Normally I have a penchant for things rare and big and preferably vee-eighty. Six cylinders are also fine, but today’s spotted has just half that number. It is rare, though. It’s a Smart ForTwo Crossblade. Right, stop sniggering at the back. Yes, this one is the price of a new Volkswagen Polo, but £22,000 isn’t an erroneous blip on the fiscal scatter graph of the genre. It’s at the upper end of what they go for, sure – but not outlandishly priced by any means. And as I said, it’s rare; a lot rarer than a Volkswagen Polo. Have you ever seen one on the road, in the flesh? No, I didn’t think so, because they built just 2,000 of them back in 2002. Each one is individually numbered, and Robbie Williams bought number eight.
Now, Williams was renowned for being off the wall, so the Crossblade suited him to a tee. It’s quite possibly the maddest thing this side of Mad Jack McMad, winner of the Mr Madman competition. Don’t discount it for being bonkers, though. Smart only built it after unveiling the concept at the 2001 Geneva Motor Show, under the strapline of ‘less is more,’ and the ensuing (largely positive) frenzy proved that enough people wanted one.
Still do, because otherwise these cars wouldn’t be hitting the ticket prices they clearly do, and even if you argue it’s not highly collectable right now, history tells us that it probably will be. This is exactly the kind of thing that offbeat collectors love. How many times have you been bumbling around a classic car show and heard “Oh, crikey, do you remember those? Who’d have thought they’re worth (substitute stupid number here) now.”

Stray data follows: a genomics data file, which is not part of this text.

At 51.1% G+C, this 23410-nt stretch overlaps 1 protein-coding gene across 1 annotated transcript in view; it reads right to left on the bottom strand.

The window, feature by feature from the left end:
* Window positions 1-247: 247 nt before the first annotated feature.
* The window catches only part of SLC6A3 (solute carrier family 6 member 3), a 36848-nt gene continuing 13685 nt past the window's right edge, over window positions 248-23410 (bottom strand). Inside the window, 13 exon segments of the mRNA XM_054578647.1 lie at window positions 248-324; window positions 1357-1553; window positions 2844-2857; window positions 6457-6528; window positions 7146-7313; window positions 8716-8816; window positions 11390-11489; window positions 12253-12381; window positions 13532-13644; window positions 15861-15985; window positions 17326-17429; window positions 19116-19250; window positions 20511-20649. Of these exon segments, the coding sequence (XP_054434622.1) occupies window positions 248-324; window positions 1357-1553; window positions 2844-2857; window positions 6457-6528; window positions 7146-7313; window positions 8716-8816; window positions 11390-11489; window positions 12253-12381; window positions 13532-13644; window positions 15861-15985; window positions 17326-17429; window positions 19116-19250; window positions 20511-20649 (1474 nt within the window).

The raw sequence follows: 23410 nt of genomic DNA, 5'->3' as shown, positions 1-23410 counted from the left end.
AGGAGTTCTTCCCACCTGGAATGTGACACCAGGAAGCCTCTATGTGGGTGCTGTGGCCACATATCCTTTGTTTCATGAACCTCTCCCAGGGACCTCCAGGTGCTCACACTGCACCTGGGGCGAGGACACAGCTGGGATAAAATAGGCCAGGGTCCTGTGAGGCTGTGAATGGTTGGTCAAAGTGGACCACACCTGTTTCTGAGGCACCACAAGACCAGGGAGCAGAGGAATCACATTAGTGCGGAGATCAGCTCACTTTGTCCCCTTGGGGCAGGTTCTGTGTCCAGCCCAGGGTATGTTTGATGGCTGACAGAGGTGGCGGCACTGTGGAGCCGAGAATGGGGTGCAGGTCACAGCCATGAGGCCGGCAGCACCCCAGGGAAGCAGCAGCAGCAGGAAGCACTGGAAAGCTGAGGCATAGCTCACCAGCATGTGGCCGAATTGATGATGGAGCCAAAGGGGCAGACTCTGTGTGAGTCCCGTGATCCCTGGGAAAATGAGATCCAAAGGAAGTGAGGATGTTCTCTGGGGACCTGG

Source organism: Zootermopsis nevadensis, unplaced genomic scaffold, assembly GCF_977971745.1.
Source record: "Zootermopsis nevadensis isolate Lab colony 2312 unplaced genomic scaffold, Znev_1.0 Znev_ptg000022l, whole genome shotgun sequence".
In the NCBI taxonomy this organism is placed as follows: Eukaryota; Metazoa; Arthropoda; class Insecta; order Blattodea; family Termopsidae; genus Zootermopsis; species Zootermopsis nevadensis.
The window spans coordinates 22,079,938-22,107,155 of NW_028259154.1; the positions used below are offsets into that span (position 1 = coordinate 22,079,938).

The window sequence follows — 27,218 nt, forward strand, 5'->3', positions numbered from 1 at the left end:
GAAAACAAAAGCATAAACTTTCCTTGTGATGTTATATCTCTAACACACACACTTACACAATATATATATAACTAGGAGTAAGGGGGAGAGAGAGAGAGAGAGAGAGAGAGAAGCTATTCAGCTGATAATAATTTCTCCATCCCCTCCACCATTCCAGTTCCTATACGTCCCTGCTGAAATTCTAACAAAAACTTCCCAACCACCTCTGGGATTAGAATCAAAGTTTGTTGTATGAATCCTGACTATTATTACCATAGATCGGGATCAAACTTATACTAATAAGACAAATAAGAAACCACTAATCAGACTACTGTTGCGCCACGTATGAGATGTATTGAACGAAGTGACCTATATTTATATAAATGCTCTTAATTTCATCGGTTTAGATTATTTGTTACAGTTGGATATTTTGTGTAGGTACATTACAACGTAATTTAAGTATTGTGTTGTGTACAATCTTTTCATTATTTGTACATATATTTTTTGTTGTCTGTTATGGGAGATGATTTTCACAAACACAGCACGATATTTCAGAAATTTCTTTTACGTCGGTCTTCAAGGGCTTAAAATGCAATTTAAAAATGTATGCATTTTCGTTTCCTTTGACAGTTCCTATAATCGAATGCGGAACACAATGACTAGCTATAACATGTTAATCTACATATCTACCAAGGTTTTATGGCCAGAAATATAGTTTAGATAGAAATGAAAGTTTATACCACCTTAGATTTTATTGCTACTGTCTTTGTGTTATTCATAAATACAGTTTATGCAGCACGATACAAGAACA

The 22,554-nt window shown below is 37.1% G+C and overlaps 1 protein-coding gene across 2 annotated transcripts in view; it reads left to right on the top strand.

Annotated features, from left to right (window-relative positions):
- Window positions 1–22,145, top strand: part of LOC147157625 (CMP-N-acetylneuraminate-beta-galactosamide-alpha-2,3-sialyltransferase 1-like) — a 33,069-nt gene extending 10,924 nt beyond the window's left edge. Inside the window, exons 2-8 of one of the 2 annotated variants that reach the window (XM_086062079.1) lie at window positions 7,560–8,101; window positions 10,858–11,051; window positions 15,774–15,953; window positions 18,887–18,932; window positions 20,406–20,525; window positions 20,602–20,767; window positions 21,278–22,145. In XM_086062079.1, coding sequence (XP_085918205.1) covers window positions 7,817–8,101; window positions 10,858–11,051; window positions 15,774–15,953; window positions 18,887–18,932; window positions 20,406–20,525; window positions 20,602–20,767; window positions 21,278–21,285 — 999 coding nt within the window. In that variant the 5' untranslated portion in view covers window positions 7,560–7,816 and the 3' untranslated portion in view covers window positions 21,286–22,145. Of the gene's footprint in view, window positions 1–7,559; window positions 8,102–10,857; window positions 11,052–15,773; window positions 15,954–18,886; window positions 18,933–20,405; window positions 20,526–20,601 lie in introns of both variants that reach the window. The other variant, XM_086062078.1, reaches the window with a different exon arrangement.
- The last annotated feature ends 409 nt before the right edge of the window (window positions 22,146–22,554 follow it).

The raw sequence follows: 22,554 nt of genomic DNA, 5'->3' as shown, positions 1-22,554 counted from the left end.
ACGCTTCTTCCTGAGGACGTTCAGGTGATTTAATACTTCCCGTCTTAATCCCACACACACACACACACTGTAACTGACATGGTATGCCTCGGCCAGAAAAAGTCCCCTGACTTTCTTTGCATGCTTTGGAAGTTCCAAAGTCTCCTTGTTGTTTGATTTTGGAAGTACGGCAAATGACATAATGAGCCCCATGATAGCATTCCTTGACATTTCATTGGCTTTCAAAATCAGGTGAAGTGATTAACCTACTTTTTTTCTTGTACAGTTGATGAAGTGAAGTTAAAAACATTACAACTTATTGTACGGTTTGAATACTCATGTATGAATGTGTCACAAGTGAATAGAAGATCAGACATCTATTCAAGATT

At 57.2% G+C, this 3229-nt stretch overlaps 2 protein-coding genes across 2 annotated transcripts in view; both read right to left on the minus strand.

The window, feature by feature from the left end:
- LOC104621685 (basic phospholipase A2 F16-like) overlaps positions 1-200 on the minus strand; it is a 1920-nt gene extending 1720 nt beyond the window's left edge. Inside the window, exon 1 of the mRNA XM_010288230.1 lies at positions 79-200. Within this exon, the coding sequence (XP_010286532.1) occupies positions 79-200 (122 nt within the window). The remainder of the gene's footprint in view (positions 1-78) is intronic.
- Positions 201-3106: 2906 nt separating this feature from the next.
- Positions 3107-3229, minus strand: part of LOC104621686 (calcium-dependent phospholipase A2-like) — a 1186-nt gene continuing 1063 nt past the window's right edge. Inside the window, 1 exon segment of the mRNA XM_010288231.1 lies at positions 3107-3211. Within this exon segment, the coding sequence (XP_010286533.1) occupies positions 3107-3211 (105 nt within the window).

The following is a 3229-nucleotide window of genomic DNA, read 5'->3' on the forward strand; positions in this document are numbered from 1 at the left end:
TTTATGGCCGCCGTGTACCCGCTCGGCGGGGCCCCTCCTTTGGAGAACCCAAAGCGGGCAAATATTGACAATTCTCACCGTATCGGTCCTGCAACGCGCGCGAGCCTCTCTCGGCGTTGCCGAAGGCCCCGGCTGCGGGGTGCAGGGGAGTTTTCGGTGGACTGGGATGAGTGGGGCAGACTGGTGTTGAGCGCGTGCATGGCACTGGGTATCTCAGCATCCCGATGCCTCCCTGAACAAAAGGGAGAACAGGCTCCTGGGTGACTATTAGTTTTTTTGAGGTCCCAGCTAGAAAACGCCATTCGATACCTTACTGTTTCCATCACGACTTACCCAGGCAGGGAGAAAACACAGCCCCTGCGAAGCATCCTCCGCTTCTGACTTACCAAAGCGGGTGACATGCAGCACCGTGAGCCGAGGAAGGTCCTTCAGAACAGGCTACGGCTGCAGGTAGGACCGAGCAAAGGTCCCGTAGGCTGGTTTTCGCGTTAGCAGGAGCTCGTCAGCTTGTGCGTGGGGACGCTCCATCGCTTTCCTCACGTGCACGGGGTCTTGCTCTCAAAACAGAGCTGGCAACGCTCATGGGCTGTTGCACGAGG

Still not convinced? Fair enough. I’ll carry on, then. It’s rear-engined, with a motor that’s been tweaked by Brabus. It comes with an automated manual ‘box, like a Ferrari F355 and weighs just 740kg, because of its paired back body with no windscreen. Anyone who’s anyone wants to be seen in a car without a windscreen these days, and they’re willing to fork out the big bucks for the privilege. We’ve had the Ferrari Pininfarina Sergio (£2.5m), the Aston Martin V12 Speedster (£750K) and the McLaren Elva (£1.4m) – although I fear Smart may not have invested quite as much time as McLaren did on creating an air bubble to keep your bouffant in order at 70mph. Still, at one-sixty-third of the Elva’s price, you pays your money and makes your choice.
The point here is this: I am not seriously trying to convince you that this is an exotic car, I am trying to suggest that, not unlike the new 3-Wheeler being unveiled next month, that it might be quite fun. If you own a holiday home, somewhere in the Mediterranean, say, and fancy a car to zip about in, isn’t this ideal? I think it would be fantastic. Plus there’s a good chance that were you to park it next to something extremely exotic, this little twenty-grand Smart would garner plenty of the attention.
Moreover, it’s obviously handily small, simple to maintain, cheap to run, a left-hooker and hasn’t got a roof. Plus it doesn’t have doors, so when carefree locals park next to you they won’t have anything to dent. Of the 2,000 made, this one is number 63, which makes it a pretty early example, and, perhaps unsurprisingly, it has only accumulated 5k miles in two decades. It even looks good in two-tone black and grey with red seats. See the joy, that’s all I am saying.